Comparison of the calorie content of plants and of animal products

Or, if those grains were exported, it would boost the U. With only grass-fed livestock, individual Americans would still get more than the recommended daily allowance RDA of meat and dairy protein, according to Pimentel's report, "Livestock Production: Energy Inputs and the Environment. An environmental analyst and longtime critic of waste and inefficiency in agricultural practices, Pimentel depicted grain-fed livestock farming as a costly and nonsustainable way to produce animal protein. He distinguished grain-fed meat production from pasture-raised livestock, calling cattle-grazing a more reasonable use of marginal land.

This very fact should make all those think again who assume that livestock animals are basically fed grass. Apart from that many people still believe that the rainforests and our climate are destroyed in order to provide soy products for vegans. Immense areas are needed for growing soybeans in tropical countries cf.

The EAT-Lancet report summarizes scientific evidence for a global food system transition towards healthy diets from sustainable agriculture. The report concludes that a global shift towards a diet made up of high quantities of fruits, vegetables and plant-based protein and low quantities of animal protein could catalyze the achievement of both the 17 Sustainable Development Goals SDGs and the landmark Paris Agreement to combat climate change. Particularly criticized is the low efficiency of livestock to convert feed into human edible protein and the competition for the use of cereals as livestock feed or for direct human food. Animal food sources make a vital contribution to global nutrition and are an excellent source of macro- and micronutrients. Livestock use large areas of pastures where nothing else could be produced. Animals also add to agricultural production through manure production and drought power. Further, keeping livestock provides a secure source of income for over million poor people in many in rural areas. Animal production, in its many forms, plays an integral role in the food system, making use of marginal lands, turning co-products into edible goods, contributing to crop productivity and turning edible crops into highly nutritious, protein-rich food. Quantifying the land and biomass resources engaged in livestock production and the food output they generate, but also improving our modelling capacity by including trends in consumer preferences, shifts in animal species, climate change impacts, and industrial processes to improve the human edibility of certain feed materials is arguably basic information needed as part of further research into the challenge of sustainably feeding 9. Should we eat red meat?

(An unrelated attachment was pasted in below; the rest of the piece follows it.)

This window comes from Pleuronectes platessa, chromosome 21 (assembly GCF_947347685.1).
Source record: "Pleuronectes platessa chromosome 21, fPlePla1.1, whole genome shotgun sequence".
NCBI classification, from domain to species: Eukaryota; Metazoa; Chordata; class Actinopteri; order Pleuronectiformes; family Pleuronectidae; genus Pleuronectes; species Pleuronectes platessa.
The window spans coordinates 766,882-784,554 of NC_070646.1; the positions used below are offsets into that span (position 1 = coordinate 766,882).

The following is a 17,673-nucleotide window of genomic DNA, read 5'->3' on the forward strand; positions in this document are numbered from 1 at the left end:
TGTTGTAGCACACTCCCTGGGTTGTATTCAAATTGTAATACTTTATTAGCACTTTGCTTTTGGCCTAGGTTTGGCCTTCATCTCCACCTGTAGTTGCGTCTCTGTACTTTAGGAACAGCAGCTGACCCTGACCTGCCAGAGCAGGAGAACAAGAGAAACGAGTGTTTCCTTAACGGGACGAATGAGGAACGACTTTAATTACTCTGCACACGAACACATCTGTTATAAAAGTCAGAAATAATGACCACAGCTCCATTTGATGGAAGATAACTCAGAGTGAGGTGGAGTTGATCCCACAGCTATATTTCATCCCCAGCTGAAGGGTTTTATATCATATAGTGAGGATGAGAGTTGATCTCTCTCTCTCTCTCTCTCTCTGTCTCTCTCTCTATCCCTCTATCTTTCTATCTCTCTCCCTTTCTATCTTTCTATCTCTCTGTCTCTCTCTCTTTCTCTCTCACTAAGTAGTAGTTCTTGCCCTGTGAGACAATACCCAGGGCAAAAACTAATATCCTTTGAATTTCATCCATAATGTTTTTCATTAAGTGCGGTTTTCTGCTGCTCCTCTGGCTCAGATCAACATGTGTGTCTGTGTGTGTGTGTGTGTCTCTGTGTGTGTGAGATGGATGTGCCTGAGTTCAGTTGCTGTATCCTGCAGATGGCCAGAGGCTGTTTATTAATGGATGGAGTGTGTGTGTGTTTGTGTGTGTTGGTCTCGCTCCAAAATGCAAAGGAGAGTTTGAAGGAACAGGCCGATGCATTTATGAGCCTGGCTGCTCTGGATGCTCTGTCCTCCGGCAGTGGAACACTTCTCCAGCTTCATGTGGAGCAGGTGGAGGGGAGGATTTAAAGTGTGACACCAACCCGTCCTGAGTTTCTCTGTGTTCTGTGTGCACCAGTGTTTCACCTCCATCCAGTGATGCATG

Promoting livestock production sustainability - through integrated approaches The major driving force behind this soaring demand for livestock products is a water and plant and animal genetic potential, fisheries and forestry resources that.

Animal By-Products Disposal

The world's livestock sector is undergoing a massive transformation, fuelled by high demand for meat and milk, which in developing countries is likely to double over the next two decades. Global food demand is shifting from grains and other staple crops to processed food and high-value agricultural products, such as vegetables, fruits, meat and dairy. The major driving force behind this soaring demand for livestock products is a combination of population growth, urbanization and income growth and the increasing demand for variety to meet the changing consumer preferences, especially in emerging economies in Asia and Latin America. The changes in production, procurement, processing and retailing of food, along with environmental and food safety concerns, erosion of animal genetic resources, climate change and the risk of emerging infectious diseases, threaten the potential of the small-scale farmer to benefit from the on-going livestock revolution. The Animal Production and Health Sub-programme assists Member States to improve livestock productivity through the efficient use of locally available feed resources, adequate management practices and breeding programmes for indigenous and upgraded animals, and diagnostic tools and prophylactic measures for the control and prevention of animal and zoonotic diseases. If future food demand is to be met, increased outputs will have to come mainly from intensified and more efficient use of the land, water and plant and animal genetic potential, fisheries and forestry resources that smallholder farmer in developing and transition countries have at their disposal. Smallholder farms around the world are home to approximately two billion people, making up one third of the global population thus representing a major component of local and national consumption and international trade. Promoting livestock production sustainability - through integrated approaches The world's livestock sector is undergoing a massive transformation, fuelled by high demand for meat and milk, which in developing countries is likely to double over the next two decades. Resources Databases Meetings Publications Multimedia.

Livestock production: recent trends, future prospects

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New estimates of the environmental cost of food

The following list, derived from the statistics of the Food and Agriculture Organization FAO unless otherwise noted, lists the most important agricultural products produced by the countries of the world. The data in this article, unless otherwise noted, is for The value and production of individual crops varies substantially from year to year as prices fluctuate on the world and country markets and weather and other factors influence production. From Wikipedia, the free encyclopedia.

Meat and Dairy Production

All the contents of www. The Project envisages the development of a common methodology for the preparation, storage, dissemination and evaluation of scientific literature in electronic format. As the project develops, new journal titles are being added in the library collection.

List of most valuable crops and livestock products

ANNEX 1. The principles set out in this Annex should have been applied on the parcels, farm or farm units during a conversion period of at least two years before sowing, or in the case of perennial crops other than grassland, at least three 3 years before the first harvest of products as referred to in paragraph 1. The competent authority, or where delegated, the official or officially recognized certification body or authority may decide in certain cases such as idle use for two years or more to extend or reduce that period in the light of previous parcel use but the period must equal or exceed 12 months.

Meat and Dairy Production

United States. Committee on Agriculture. Subcommittee on Livestock and Grains.